Patsy Cline herself puts a wrinkle into this. The story goes that she was in Owen Bradley’s office one day, heard the record Smith made, and immediately wanted the song for herself. According to Smith, “He said, ‘no you can’t have it. I’m going to to see what that Canadian gal does with it.’” Cline apparently said pretty please with sugar on top, but Bradley and the label wouldn’t back down. Smith’s single, released in 1962, didn’t crack the top-40, but sold more than 100,000 copies, a major hit for a first record and enough that the Canadian gal recouped the considerable studio expenses and actually made a little money in royalties. Patsy Cline wound up recording the song and releasing it in 1963. It didn’t make the hit parade, either. It was her last single before she died in a plane crash in March of that year.
Smith met Patsy Cline just once, backstage at a gig in Edmonton, but never had any contact after that. On the idea that her hero also recorded Leavin’ On Your Mind, Smith didn’t feel thwarted. She was thrilled, “I thought, wow, Patsy Cline is doing my song! Not that I wrote it, but it was still my song.” There is a good case to be made that selecting and interpreting a great song is as much a creative process as writing one. Ella Fitzgerald didn’t write her own material, either.
Looking back with 20-20 hindsight, this would’ve been the perfect moment for Smith to go as hard as possible, move away from Edmonton, make more records, form a band, go on tour, sacrifice everything to make it big – but she blinked.
“I came back home,” she says. “They didn’t know what the single was going to do, and after it started to take off, they phoned and said, ‘you should move to Nashville and maybe we could find you some jobs,’ and it was a maybe, and I was 20 years old and a little bit worried about going to Nashville on my own and trying to find a job, so I didn’t go.”
She had six months of a record contract to complete, recorded a few more singles, but they didn’t go anywhere. To make matters worse, Jim Denny, who had been behind her all the way, died of cancer a few months later and the business was taken over by his son, who “didn’t have the guts that Jim did,” Smith says. The son wasn’t even aware Smith had a management contract with him.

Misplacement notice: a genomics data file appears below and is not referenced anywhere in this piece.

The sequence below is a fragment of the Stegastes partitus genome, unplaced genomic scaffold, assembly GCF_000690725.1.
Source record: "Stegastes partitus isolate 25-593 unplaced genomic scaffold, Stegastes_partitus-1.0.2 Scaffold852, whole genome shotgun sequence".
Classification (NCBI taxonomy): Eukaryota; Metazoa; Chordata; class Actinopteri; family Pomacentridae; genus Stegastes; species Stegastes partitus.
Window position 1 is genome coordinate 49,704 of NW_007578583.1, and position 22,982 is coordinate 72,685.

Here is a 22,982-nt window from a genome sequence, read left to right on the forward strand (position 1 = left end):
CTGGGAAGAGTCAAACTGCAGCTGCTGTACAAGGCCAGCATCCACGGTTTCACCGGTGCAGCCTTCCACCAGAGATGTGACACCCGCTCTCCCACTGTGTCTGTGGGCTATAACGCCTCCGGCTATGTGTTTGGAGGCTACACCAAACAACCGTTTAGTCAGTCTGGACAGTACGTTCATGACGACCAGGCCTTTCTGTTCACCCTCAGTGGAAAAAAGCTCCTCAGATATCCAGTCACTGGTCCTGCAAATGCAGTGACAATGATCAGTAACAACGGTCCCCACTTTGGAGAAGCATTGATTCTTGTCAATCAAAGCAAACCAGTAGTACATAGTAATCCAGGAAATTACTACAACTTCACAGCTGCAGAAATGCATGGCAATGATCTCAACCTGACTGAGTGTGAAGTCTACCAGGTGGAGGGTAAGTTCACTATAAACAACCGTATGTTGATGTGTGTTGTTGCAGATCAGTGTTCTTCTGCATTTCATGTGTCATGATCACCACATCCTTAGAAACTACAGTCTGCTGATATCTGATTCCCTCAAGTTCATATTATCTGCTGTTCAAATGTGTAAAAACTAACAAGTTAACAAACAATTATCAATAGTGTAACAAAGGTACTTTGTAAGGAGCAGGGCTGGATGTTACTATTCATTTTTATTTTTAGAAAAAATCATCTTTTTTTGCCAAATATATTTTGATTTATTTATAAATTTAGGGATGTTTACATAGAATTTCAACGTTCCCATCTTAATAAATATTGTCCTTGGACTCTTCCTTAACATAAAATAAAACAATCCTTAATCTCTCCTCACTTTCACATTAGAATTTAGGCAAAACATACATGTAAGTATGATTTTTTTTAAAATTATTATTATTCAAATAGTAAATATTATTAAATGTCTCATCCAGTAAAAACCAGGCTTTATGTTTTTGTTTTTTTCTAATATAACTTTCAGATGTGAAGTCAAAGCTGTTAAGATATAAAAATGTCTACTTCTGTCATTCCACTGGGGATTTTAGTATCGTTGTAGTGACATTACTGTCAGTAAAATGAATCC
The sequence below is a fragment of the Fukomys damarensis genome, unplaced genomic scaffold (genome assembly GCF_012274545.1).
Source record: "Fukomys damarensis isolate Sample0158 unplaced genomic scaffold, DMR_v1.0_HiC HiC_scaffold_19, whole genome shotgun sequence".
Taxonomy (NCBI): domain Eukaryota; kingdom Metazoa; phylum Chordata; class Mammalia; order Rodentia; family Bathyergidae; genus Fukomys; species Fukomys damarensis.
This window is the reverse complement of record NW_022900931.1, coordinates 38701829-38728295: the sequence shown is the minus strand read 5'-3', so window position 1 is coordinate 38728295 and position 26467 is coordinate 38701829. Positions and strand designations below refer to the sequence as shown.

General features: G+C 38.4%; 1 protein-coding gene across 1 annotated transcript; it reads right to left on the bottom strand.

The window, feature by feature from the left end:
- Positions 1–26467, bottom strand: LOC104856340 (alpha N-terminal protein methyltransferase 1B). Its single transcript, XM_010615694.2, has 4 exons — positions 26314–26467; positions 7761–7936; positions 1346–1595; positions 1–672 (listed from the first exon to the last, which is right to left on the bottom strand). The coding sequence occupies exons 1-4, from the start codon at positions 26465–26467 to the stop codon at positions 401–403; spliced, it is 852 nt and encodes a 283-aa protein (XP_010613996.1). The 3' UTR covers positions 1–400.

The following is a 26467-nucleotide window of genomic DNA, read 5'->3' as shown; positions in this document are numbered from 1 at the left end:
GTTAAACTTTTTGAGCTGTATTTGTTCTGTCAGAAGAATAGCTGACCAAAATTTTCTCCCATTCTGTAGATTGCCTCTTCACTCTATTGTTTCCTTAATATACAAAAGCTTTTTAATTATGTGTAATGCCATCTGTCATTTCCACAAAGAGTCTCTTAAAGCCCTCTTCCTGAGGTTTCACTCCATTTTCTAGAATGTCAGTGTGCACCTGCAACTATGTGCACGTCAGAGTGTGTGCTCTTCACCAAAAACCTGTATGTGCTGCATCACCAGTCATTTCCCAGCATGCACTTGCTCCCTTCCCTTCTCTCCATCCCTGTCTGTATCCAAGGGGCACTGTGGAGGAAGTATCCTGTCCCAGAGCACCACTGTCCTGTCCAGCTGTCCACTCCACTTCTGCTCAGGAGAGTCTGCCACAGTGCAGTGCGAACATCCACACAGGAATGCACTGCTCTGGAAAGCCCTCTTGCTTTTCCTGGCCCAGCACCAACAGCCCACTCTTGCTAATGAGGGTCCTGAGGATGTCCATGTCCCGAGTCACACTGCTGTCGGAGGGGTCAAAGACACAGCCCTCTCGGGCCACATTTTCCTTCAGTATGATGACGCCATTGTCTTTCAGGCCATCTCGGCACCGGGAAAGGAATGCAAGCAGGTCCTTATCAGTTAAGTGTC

So back to Edmonton she came – to be with George. They’d met over a few drinks after a rained out rodeo in St. Paul, Alberta, where she was playing with the Rodgers Brothers. They married in 1962, and after the Decca deal was done toured rodeos together around North America, Smith picking up whatever gigs she could and working under the table. She never got close to getting that big chance again.
But they enjoyed a thriving music career in Alberta. The couple settled in Edmonton in 1964, had their first kid two years later and have had steady work ever since. Smith has toured the world, released six albums and has to be one of the longest continuously working musicians in Edmonton. She was inducted into the Canadian Country Music Hall of Honour in 2010.
We can’t let the happy country song end without finding out what a traditional country singer thinks of new country, as if we couldn’t guess. Smith says, “I don’t think today’s country music is really what we called country music. There are some things: Alan Jackson does country music, Mark Chesnutt does country music, but some of these young people, I listen to girl singers and I can’t tell one from the other. Same with the guys. And I’m in the business. I do listen to the radio and I do try to keep up with the young people are doing.”
No regrets anymore, though. On the notion that Smith actually blew her big chance not because she was afraid, but because of true love, she says, “I’m an old country girl. I believe in honouring things.”
Sounds like a line in another happy country song.
Tickets to The Canadian Country Music Legends show on June 6 are $40 and not available online; call Cornel at 780.413.6244 or in person at the Beverly Business Association, 4014 118 Avenue, during business hours.